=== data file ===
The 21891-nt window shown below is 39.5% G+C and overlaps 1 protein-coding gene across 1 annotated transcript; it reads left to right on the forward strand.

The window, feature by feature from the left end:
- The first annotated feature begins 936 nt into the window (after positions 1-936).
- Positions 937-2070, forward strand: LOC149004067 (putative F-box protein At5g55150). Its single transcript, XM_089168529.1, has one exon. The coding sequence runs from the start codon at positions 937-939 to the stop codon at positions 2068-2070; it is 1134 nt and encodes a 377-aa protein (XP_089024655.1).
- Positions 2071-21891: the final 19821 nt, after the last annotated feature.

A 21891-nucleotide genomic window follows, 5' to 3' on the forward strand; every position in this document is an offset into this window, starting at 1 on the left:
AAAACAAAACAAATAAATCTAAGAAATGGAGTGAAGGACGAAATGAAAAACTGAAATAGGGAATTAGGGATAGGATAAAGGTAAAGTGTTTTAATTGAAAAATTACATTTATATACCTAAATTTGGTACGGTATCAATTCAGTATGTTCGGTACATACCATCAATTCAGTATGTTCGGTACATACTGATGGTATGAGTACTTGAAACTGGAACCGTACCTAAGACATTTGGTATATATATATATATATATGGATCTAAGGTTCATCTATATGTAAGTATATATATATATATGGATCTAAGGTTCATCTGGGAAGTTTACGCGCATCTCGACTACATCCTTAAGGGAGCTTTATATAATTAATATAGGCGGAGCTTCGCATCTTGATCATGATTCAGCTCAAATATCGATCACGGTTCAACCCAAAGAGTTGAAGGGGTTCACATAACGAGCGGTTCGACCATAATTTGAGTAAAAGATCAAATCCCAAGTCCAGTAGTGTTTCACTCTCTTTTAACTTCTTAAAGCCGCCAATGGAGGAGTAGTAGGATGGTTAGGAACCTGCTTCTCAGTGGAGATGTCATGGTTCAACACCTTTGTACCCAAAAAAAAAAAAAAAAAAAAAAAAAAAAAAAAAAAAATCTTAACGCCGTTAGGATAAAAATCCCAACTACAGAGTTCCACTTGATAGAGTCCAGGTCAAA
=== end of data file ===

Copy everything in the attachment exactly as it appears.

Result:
The 21891-nt window shown below is 39.5% G+C and overlaps 1 protein-coding gene across 1 annotated transcript; it reads left to right on the forward strand.

The window, feature by feature from the left end:
- The first annotated feature begins 936 nt into the window (after positions 1-936).
- Positions 937-2070, forward strand: LOC149004067 (putative F-box protein At5g55150). Its single transcript, XM_089168529.1, has one exon. The coding sequence runs from the start codon at positions 937-939 to the stop codon at positions 2068-2070; it is 1134 nt and encodes a 377-aa protein (XP_089024655.1).
- Positions 2071-21891: the final 19821 nt, after the last annotated feature.

A 21891-nucleotide genomic window follows, 5' to 3' on the forward strand; every position in this document is an offset into this window, starting at 1 on the left:
AAAACAAAACAAATAAATCTAAGAAATGGAGTGAAGGACGAAATGAAAAACTGAAATAGGGAATTAGGGATAGGATAAAGGTAAAGTGTTTTAATTGAAAAATTACATTTATATACCTAAATTTGGTACGGTATCAATTCAGTATGTTCGGTACATACCATCAATTCAGTATGTTCGGTACATACTGATGGTATGAGTACTTGAAACTGGAACCGTACCTAAGACATTTGGTATATATATATATATATATGGATCTAAGGTTCATCTATATGTAAGTATATATATATATATGGATCTAAGGTTCATCTGGGAAGTTTACGCGCATCTCGACTACATCCTTAAGGGAGCTTTATATAATTAATATAGGCGGAGCTTCGCATCTTGATCATGATTCAGCTCAAATATCGATCACGGTTCAACCCAAAGAGTTGAAGGGGTTCACATAACGAGCGGTTCGACCATAATTTGAGTAAAAGATCAAATCCCAAGTCCAGTAGTGTTTCACTCTCTTTTAACTTCTTAAAGCCGCCAATGGAGGAGTAGTAGGATGGTTAGGAACCTGCTTCTCAGTGGAGATGTCATGGTTCAACACCTTTGTACCCAAAAAAAAAAAAAAAAAAAAAAAAAAAAAAAAAAAAATCTTAACGCCGTTAGGATAAAAATCCCAACTACAGAGTTCCACTTGATAGAGTCCAGGTCAAA